Do I really need a recruiter?

 

If you have a hole in your team and if there is no one on the bench who can step up to take on the additional responsibilities, you clearly need to add a key person from the outside.

 

You can fill the position yourself if the skill sets desired are easily identifiable.

·       Post the opening on your company’s website .

·       Augment that with a posting on a general job site (Craigslist, Monster) or an industry specific site  (stylecareers, coroflot) and many people will send their resumes.

·       Get the world out though industry press or other resources.

 

 

3 Key Problems with Do-It-Yourself Recruiting

 

·       The problem with this method, especially in a “buyers market,” is many people will respond to a posting even if their expertise and credentials bear no resemblance to the unique person you need. If you post on web sites -- and if your firm has a strong reputation -- be prepared to sift through a mountain of inappropriate resumes.

 

·       If you use web sites, you are missing a huge segment of the talent pool. You see the active candidate population: people looking for a job. But you are missing the passive population: people who are happy and successful where they are (perhaps with a direct competitor) and not necessarily looking for a change … although they might be interested if approached in a professional fashion and brought into a process with increasing warmth and interest.

 

·       Another aspect of the respondent population is they are looking to change for a reason. They want to “go from” where they are, which could be between careers. That is very different from a “go to” candidate; someone who is in a position to assess your opportunity as a timely, selective upgrade in their career and make an appropriate decision.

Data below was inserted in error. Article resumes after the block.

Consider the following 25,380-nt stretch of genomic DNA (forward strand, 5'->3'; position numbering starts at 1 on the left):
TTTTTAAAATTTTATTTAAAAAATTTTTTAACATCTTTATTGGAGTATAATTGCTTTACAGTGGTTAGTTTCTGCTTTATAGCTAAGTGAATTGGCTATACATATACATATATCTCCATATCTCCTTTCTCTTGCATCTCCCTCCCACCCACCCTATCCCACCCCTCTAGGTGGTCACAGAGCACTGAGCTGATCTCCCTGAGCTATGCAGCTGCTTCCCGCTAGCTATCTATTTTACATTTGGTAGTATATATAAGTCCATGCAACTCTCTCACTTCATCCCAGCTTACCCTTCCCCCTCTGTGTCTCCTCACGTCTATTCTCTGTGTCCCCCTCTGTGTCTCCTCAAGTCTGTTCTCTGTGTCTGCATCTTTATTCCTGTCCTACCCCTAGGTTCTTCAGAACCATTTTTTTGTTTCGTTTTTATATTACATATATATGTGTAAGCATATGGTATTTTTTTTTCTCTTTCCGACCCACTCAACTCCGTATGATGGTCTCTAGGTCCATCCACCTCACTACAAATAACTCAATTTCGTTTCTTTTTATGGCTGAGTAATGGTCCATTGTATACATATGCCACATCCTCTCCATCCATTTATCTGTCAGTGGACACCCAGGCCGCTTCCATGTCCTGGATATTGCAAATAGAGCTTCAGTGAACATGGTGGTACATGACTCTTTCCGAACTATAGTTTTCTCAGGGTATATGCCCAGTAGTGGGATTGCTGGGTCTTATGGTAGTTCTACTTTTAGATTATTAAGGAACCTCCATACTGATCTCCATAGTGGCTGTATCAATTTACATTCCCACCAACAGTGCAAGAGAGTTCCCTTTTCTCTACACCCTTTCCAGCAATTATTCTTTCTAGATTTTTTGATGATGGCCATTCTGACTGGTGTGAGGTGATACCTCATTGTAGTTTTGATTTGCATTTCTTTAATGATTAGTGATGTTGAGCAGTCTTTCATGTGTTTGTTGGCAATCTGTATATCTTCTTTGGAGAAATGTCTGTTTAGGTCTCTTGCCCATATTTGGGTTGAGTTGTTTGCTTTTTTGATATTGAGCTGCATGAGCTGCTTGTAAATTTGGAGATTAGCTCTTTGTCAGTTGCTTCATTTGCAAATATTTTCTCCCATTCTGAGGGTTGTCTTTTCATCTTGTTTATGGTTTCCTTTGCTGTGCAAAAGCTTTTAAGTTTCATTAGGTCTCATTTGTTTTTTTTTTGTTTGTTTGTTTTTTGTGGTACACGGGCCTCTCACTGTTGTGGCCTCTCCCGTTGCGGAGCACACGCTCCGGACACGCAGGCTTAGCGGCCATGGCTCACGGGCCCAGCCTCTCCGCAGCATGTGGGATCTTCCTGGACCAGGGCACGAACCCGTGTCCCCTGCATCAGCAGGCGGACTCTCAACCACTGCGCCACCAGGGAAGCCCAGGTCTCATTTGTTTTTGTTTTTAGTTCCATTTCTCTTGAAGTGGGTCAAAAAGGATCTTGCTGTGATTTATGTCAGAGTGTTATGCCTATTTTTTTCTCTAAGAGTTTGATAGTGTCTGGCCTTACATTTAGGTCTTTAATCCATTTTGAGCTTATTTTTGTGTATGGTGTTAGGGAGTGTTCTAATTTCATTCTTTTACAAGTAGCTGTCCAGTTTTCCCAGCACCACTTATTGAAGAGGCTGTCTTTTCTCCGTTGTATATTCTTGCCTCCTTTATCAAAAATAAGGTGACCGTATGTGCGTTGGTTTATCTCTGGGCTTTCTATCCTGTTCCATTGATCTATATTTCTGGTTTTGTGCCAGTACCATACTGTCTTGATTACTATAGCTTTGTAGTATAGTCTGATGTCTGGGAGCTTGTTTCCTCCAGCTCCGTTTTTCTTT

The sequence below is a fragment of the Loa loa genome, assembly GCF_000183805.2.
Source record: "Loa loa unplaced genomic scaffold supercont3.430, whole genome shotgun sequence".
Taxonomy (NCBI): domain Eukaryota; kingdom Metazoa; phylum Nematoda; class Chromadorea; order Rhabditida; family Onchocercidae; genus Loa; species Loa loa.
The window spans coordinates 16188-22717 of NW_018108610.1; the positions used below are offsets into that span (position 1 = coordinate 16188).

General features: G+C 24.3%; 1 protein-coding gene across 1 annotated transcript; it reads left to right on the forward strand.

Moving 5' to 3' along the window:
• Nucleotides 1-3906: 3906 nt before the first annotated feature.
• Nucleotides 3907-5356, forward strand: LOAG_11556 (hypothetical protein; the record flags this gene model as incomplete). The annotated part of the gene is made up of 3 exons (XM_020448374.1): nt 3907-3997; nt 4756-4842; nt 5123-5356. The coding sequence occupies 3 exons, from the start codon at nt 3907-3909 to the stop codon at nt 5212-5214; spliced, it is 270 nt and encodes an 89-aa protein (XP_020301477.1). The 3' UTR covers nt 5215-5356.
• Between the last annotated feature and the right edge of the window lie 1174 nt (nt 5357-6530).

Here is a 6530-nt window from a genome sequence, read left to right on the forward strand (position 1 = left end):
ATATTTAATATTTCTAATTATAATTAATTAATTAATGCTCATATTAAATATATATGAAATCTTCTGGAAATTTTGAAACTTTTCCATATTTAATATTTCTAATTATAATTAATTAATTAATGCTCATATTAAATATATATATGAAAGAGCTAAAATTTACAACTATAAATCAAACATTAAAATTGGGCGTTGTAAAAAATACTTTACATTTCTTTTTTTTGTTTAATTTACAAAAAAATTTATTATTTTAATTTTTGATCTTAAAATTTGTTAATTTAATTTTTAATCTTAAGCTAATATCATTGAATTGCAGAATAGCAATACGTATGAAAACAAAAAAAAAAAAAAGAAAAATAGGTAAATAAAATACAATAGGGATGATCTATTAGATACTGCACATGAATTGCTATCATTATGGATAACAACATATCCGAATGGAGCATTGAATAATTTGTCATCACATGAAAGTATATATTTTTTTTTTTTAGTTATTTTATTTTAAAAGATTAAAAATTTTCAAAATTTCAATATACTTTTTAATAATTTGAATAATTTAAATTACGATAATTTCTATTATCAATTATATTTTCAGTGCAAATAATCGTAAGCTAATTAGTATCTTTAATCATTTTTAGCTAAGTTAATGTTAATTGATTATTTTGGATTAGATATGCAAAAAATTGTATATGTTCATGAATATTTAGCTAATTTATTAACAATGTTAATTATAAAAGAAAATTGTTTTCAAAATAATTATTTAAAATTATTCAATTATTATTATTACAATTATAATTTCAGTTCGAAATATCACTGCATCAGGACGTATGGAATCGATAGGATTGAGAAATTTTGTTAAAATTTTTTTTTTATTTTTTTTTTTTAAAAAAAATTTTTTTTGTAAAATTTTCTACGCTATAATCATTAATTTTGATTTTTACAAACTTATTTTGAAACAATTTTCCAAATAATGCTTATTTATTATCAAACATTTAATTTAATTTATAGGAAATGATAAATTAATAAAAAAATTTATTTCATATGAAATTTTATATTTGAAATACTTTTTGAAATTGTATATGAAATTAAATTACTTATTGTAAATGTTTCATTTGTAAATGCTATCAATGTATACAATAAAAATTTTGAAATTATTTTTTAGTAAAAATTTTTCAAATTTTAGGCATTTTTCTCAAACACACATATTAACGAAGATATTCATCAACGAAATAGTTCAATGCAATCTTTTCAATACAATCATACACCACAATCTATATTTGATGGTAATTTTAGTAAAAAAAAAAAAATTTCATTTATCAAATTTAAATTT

How a Recruiter Provides Value

 

You need a recruiter if you do not have the time, expertise, and resources to conduct a thorough search that brings in the best possible candidates to the position.  Or if you want to cast a wider net to see what kind of competitive talent is out there. Or learn the structure of other organizations to locate people in similar environments with transferable skills.

 

There is no single step in recruitment which cannot or has not been handled by people individually to fill positions. Recruitment is certainly not brain surgery.

 

However, a skilled recruiter brings two kinds of specific expertise to the problem:

·       An understanding of the specific industry in which your company resides.

 

·       A knowledge of the psychology of hiring. It’s tough for many hiring managers to understand how their company looks from the outside. Or how their actions can be read. A recruiter can bring that third party perspective.

 

Having a third party involved means it’s easier to gather information in non- confrontational ways. For example, did you know that income verification and degree checks are allowed by law? Someone’s W2 or year to date pay stub is a public record because they pay taxes. It is permissible to ask a candidate to verify compensation in writing. Takes all the mystery and guesswork out of it.

 

When you call a candidate directly as a hiring manager, the candidate deems that action an expression of interest and the price goes up. If a third party recruiter calls that candidate and wants to know about skills, chemistry, interest and, at some point, current compensation, that’s merely a reality check.

 

If you are challenged to find enough hours in the day to complete all the tasks on your plate, having a professional project manager lead the search and guard your time adds value. Having a recruiter who understands the core values of your organization and seeks out people who can be key contributors over the long term adds increased value.

 

 

The Fifteen-Minute Solution

 

Please call Eric at 415-242-4280 to discuss your current hiring strategy. Within the first 15 minutes, Eric will help you determine if any bundling of the services makes sense in your particular situation.